Fibre Channel is more reliable than other storage options.

Fibre Channel drives run up to 50% hotter than identical SCSI drives. In addition, Fiber Channel is a network protocol that relies on Class 3 data transfers, which means coping with lost data packets. Because Class 3 service relies on the application to recover from a lost packet, the result to users' data may be catastrophic. Today's applications were written to support reliable SCSI data transfers. SCSI is a parallel bus technology, similar to the busses that make up all computer systems, and every transfer is guaranteed and acknowledged with proper handshakes. Fibre Channel is a serial data channel designed to deliver 1-Gigabit of information over long distances without the necessary hardware error recovery.

Fibre Channel is finally mature and interoperable.

Interoperability is even a problem between different equipment of the same vendor. And in most cases, changing one parameter like the host OS or the application or the cable length may cause problems.

Several large vendors, notably Quantum and Adaptec have recently exited the Fibre Channel market due to interoperability problems. Both these vendors announced their intention to focus all their energies on Ultra2SCSI and the upcoming Ultra160/m standard.

Fibre Channel storage is very similar to SCSI-based RAID arrays.

Most Fibre Channel arrays sold are actually "Just a Bunch Of Disks" or JBOD. And most users of Fibre Channel use them in JBOD or host-based RAID 0. This is because vendors found it extremely challenging and expensive to make Fibre Channel hardware RAID work. SCSI-based hardware RAID arrays have been the staple of the storage industry for nearly every server requiring more than a few drives for the past five years. The technology of SCSI is stable and well-understood.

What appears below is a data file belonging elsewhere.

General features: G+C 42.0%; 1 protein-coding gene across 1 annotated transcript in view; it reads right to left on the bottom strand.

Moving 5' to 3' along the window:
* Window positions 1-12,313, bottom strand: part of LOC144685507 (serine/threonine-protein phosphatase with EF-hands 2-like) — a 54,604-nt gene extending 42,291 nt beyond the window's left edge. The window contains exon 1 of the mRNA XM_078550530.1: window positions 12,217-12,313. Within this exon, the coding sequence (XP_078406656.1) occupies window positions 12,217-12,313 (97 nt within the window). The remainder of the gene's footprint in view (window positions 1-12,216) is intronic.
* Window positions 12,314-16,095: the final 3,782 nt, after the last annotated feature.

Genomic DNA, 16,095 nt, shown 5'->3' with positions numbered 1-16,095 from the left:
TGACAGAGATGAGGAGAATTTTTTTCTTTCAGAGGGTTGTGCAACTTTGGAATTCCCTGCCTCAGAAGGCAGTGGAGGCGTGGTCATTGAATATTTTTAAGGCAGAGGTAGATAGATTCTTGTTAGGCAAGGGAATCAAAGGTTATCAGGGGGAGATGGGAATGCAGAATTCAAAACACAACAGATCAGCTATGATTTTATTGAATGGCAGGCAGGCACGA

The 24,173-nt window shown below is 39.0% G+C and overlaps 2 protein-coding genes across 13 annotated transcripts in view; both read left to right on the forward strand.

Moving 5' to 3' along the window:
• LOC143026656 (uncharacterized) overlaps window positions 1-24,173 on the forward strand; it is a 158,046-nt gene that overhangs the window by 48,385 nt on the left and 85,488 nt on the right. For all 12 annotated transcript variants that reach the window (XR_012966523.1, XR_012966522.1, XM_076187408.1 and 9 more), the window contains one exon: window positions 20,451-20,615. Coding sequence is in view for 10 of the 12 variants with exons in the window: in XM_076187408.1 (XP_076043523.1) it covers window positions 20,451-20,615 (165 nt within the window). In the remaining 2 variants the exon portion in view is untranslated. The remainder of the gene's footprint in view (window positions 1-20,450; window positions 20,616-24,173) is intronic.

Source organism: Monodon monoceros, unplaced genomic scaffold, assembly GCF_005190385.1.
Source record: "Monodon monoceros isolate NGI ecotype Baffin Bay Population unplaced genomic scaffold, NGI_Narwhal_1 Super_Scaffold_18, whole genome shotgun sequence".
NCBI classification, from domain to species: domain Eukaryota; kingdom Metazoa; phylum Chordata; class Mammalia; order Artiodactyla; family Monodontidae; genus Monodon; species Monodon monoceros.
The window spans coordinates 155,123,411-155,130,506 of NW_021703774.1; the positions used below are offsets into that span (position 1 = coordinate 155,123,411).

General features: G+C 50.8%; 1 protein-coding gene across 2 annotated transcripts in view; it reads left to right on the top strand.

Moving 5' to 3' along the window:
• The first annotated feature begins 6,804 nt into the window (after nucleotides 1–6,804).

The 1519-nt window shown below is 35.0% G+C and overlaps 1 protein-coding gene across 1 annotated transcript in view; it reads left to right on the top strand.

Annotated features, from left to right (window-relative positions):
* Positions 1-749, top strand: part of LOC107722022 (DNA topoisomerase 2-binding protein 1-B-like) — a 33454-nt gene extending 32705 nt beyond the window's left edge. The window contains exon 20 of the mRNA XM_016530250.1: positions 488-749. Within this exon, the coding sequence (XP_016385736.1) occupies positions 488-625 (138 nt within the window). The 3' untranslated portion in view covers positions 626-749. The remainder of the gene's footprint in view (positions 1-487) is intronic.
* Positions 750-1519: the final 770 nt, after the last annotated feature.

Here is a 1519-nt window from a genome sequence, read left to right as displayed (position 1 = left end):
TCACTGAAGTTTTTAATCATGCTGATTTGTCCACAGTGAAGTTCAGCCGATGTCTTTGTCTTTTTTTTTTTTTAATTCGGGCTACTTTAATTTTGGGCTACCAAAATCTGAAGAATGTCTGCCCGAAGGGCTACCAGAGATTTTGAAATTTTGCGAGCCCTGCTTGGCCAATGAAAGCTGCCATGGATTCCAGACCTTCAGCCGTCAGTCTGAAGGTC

Fibre Channel is the open standard for the future.

This may be the case, but users' investment in current Fibre Channel may not be protected. The first Fibre storage arrays were introduced by Sun in 1994 based on quarter-Gigabit technology and are only supported on Sun S-Bus servers. This technology is obsolete. And today's 1-Gigabit Fibre Channel arrays are not interoperable with this old standard.

Vendors are now considering a 2-Gps or faster standard for Fibre Channel, but there will be no ability to use the current Fibre Channel drives, hubs, switches or possibly even cables with this new standard. With today's Ultra2SCSI, disk arrays can be plug-and-play backward compatible all the way to SCSI-1 of 1984 and forward compatible to Ultra160/m and possibly beyond, which ensure investment protection well into the next five years.

Fibre Channel easily supports multi-hosts to form a SAN.

Without very expensive fibre switches, adding multiple hosts to one Fibre Channel loop is tricky because the host-software doesn't support multiple initiators. Often each host will attempt to reset the channel to gain complete control, which can result in even more lost packets and a hung bus.

In comparison, several vendors make SCSI hardware RAID arrays with multiple independent SCSI host ports. This allows attaching several servers to one array, each on their own private SCSI bus. This completely eliminates the multi-initiator problem. Although it's not designed for long distances, SCSI goes the distance most users need in computer rooms: 25 meters point-to-point (one host adapter to one storage array). Using SCSI hardware RAID arrays, users have no limits to how much SCSI-attached storage they can add to any server.